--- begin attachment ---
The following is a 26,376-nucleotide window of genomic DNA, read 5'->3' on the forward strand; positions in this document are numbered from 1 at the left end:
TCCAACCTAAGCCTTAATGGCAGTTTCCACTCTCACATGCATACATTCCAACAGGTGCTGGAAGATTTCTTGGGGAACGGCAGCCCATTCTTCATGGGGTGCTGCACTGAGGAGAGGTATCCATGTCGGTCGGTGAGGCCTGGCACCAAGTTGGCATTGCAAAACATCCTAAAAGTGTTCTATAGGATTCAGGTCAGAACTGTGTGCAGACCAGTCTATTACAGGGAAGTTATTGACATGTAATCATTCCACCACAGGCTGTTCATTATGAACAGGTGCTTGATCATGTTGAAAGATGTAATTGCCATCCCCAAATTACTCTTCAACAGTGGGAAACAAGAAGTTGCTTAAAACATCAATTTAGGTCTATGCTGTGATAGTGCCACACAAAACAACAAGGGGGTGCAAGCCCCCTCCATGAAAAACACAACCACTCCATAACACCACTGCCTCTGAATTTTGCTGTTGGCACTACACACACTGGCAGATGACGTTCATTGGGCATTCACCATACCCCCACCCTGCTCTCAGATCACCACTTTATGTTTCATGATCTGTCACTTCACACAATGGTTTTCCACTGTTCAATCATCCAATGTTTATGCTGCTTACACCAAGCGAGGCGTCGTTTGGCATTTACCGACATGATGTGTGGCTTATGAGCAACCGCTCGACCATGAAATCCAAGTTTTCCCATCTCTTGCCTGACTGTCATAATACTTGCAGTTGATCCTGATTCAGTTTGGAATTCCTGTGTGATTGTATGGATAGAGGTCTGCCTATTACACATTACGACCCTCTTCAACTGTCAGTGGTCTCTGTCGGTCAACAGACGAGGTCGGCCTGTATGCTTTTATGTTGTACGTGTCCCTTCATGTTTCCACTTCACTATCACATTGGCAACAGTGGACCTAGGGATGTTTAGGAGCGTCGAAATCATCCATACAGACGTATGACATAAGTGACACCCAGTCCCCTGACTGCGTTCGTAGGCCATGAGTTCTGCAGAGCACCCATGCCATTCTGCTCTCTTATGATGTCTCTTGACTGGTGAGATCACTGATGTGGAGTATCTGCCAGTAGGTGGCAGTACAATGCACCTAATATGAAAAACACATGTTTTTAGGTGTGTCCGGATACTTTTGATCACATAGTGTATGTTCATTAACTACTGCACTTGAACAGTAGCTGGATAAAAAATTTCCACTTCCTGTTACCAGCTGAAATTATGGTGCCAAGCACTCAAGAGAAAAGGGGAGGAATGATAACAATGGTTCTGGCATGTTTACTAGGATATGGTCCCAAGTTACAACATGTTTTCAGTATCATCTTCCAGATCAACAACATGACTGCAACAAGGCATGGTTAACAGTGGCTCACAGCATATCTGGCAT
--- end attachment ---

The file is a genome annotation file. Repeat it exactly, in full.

The following is a 26,376-nucleotide window of genomic DNA, read 5'->3' on the forward strand; positions in this document are numbered from 1 at the left end:
TCCAACCTAAGCCTTAATGGCAGTTTCCACTCTCACATGCATACATTCCAACAGGTGCTGGAAGATTTCTTGGGGAACGGCAGCCCATTCTTCATGGGGTGCTGCACTGAGGAGAGGTATCCATGTCGGTCGGTGAGGCCTGGCACCAAGTTGGCATTGCAAAACATCCTAAAAGTGTTCTATAGGATTCAGGTCAGAACTGTGTGCAGACCAGTCTATTACAGGGAAGTTATTGACATGTAATCATTCCACCACAGGCTGTTCATTATGAACAGGTGCTTGATCATGTTGAAAGATGTAATTGCCATCCCCAAATTACTCTTCAACAGTGGGAAACAAGAAGTTGCTTAAAACATCAATTTAGGTCTATGCTGTGATAGTGCCACACAAAACAACAAGGGGGTGCAAGCCCCCTCCATGAAAAACACAACCACTCCATAACACCACTGCCTCTGAATTTTGCTGTTGGCACTACACACACTGGCAGATGACGTTCATTGGGCATTCACCATACCCCCACCCTGCTCTCAGATCACCACTTTATGTTTCATGATCTGTCACTTCACACAATGGTTTTCCACTGTTCAATCATCCAATGTTTATGCTGCTTACACCAAGCGAGGCGTCGTTTGGCATTTACCGACATGATGTGTGGCTTATGAGCAACCGCTCGACCATGAAATCCAAGTTTTCCCATCTCTTGCCTGACTGTCATAATACTTGCAGTTGATCCTGATTCAGTTTGGAATTCCTGTGTGATTGTATGGATAGAGGTCTGCCTATTACACATTACGACCCTCTTCAACTGTCAGTGGTCTCTGTCGGTCAACAGACGAGGTCGGCCTGTATGCTTTTATGTTGTACGTGTCCCTTCATGTTTCCACTTCACTATCACATTGGCAACAGTGGACCTAGGGATGTTTAGGAGCGTCGAAATCATCCATACAGACGTATGACATAAGTGACACCCAGTCCCCTGACTGCGTTCGTAGGCCATGAGTTCTGCAGAGCACCCATGCCATTCTGCTCTCTTATGATGTCTCTTGACTGGTGAGATCACTGATGTGGAGTATCTGCCAGTAGGTGGCAGTACAATGCACCTAATATGAAAAACACATGTTTTTAGGTGTGTCCGGATACTTTTGATCACATAGTGTATGTTCATTAACTACTGCACTTGAACAGTAGCTGGATAAAAAATTTCCACTTCCTGTTACCAGCTGAAATTATGGTGCCAAGCACTCAAGAGAAAAGGGGAGGAATGATAACAATGGTTCTGGCATGTTTACTAGGATATGGTCCCAAGTTACAACATGTTTTCAGTATCATCTTCCAGATCAACAACATGACTGCAACAAGGCATGGTTAACAGTGGCTCACAGCATATCTGGCAT